Carl Stubner

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Carl Stubner
Carl Stubner Headshot.jpg
Background information
BornPhiladelphia, Pennsylvania, United States
Occupation(s)Co-Chairman, Suretone Entertainment; Co-Chairman Suretone Records
Years active1988-present
Websitehttp://www.suretone.com

Carl Stubner is an American talent manager and entertainment industry veteran who's guided the careers of a number of prominent entertainers including Fleetwood Mac, ZZ Top and Andrew Dice Clay.[1][2][3]

Career[edit]

Stubner began his entertainment career in 1989 in the mail room of management firm Gallin Morey Associates, where he struck up a close relationship with comedian Andrew Dice Clay, eventually becoming his tour director.[1]

By 1993, Stubner launched his own artist management company, Deluxe Entertainment, where he managed several acts including C+C Music Factory, House of Pain and Mick Fleetwood.[1][4][5] During this time, Stubner helped reunite the members of Fleetwood Mac which resulted in a top-rated MTV special and a world tour.[2]

In 1999, Deluxe was merged with Eagle Cove Entertainment where Stubner was responsible for producing a number of hit soundtracks, including Dr. Dolittle II, Big Momma’s House, Next Friday and Detroit Rock City.[5] Stubner signed Tommy Lee during this time, and the duo went on to create a number of multimedia endeavors, including records by Lee's Methods of Mayhem, solo albums, the autobiography Tommyland, and the TV shows Rock Star: Supernova, Tommy Lee Goes to College and Battleground Earth.[6][7][8]

In 2002, Stubner was made partner at Immortal Entertainment and appointed president of the firm's music management division.[5] He brought several acts into the fold at Immortal including The Cult, Everlast, Tommy Lee and Mick Fleetwood.

In 2003, it was announced the Stubner would be joining Sanctuary Artist Management as co-president.[9]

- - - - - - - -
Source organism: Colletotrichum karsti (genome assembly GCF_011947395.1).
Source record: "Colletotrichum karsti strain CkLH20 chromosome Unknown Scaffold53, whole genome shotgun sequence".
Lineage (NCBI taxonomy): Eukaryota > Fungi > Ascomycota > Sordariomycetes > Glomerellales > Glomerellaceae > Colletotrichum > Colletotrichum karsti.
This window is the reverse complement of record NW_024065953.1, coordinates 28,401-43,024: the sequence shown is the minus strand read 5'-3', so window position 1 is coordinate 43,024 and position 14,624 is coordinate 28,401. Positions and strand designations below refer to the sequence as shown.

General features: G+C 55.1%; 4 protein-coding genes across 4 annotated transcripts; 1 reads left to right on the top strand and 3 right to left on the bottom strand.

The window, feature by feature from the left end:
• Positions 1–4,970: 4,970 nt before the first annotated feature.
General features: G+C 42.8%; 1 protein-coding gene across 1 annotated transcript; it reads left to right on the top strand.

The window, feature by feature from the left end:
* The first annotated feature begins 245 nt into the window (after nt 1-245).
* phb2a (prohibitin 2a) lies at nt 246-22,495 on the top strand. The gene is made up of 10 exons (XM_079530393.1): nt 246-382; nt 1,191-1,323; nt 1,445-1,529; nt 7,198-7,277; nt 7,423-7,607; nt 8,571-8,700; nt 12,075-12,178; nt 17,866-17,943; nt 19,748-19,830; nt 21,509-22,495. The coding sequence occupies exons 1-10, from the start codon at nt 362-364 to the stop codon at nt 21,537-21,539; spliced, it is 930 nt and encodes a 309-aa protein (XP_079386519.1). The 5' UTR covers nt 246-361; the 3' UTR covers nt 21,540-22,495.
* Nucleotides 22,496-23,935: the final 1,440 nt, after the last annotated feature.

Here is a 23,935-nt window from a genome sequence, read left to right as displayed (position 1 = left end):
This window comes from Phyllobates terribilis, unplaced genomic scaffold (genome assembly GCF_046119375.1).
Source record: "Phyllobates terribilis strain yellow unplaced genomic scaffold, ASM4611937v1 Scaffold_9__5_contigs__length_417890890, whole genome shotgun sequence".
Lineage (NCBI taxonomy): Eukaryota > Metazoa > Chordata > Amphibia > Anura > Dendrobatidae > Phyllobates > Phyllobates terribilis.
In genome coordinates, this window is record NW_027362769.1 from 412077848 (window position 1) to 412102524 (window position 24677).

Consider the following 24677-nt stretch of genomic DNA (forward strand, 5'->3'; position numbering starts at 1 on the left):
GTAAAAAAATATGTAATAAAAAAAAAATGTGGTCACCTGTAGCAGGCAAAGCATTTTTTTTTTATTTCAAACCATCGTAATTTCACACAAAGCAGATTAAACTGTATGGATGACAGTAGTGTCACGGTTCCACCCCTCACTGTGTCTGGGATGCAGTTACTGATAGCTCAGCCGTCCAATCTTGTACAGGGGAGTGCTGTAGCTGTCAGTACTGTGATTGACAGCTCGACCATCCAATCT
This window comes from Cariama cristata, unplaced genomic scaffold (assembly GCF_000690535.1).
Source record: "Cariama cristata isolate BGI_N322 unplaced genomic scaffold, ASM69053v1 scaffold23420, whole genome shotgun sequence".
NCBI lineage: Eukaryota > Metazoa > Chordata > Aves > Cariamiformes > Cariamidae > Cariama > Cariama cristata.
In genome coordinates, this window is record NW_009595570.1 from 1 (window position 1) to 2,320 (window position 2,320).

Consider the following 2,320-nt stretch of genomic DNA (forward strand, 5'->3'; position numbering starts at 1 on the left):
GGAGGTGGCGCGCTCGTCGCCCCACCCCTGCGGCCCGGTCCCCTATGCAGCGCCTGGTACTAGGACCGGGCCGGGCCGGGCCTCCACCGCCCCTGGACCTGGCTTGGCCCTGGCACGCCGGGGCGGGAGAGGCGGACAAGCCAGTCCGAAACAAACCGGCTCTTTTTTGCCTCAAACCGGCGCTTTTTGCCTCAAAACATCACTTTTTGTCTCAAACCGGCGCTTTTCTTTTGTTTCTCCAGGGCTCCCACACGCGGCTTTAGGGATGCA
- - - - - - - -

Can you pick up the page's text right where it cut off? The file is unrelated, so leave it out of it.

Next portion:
By 2004, Stubner had been named CEO of Sanctuary Artist Management, and shortly thereafter, he signed Texas rockers ZZ Top.[10][3] As CEO of Sanctuary, he oversaw such prominent acts as Elton John[11] and Stubner was named CEO of Sanctuary Music Group under the new ownership. Stubner also opened the firm's Nashville branch, expanding both the firm's country and rock artist rosters.[12]

References[edit]

  1. ^ a b c Higgins, Jeremiah D. "The Jeremiah Show Episode #63" (Podcast). Retrieved 18 December 2017.
  2. ^ a b Fleetwood, Mick (October 27, 2015). Play On: Now, Then, and Fleetwood Mac: The Autobiography. Back Bay Books. ISBN 0316403415.
  3. ^ a b "Stubner Signs ZZTop". Encore Celebrity Access. Retrieved November 25, 2017.
  4. ^ Fabrikant, Geraldine (November 30, 1997). "Talking Money with Mick Fleetwood; There's No Stopping Tomorrow". The New York Times. Retrieved November 25, 2017.
  5. ^ a b c Dunkley, Cathy (September 25, 2002). "Stubner Made Immortal". Variety. Retrieved November 25, 2017.
  6. ^ "Carl Stubner". IMDB. Retrieved November 25, 2017.
  7. ^ Christman, Ed (April 2, 2005). "Handleman Gets Ready for a Trip to 'Tommyland'". Billboard. Retrieved November 25, 2017.
  8. ^ Adalian, Josef (August 24, 2004). "NBC takes Lee back to school: Peacock takes on the former headbanger". Variety. Retrieved November 25, 2017.
  9. ^ "Sanctuary Records Acquire Carl Stubner Artist Roster!". BraveWords. November 20, 2003. Retrieved November 25, 2017.
  10. ^ Brandle, Lars (December 16, 2004). "Mercuriadis Upped In Sanctuary Revamp: N.A. chief takes worldwide role". Billboard.
  11. ^ "Universal Music Group to buy Sanctuary for $88 million". Los Angeles Times. June 16, 2007. Retrieved November 25, 2017.
  12. ^ "Stuart Dill Named President of Sanctuary". Music Row. May 13, 2009. Retrieved November 25, 2017.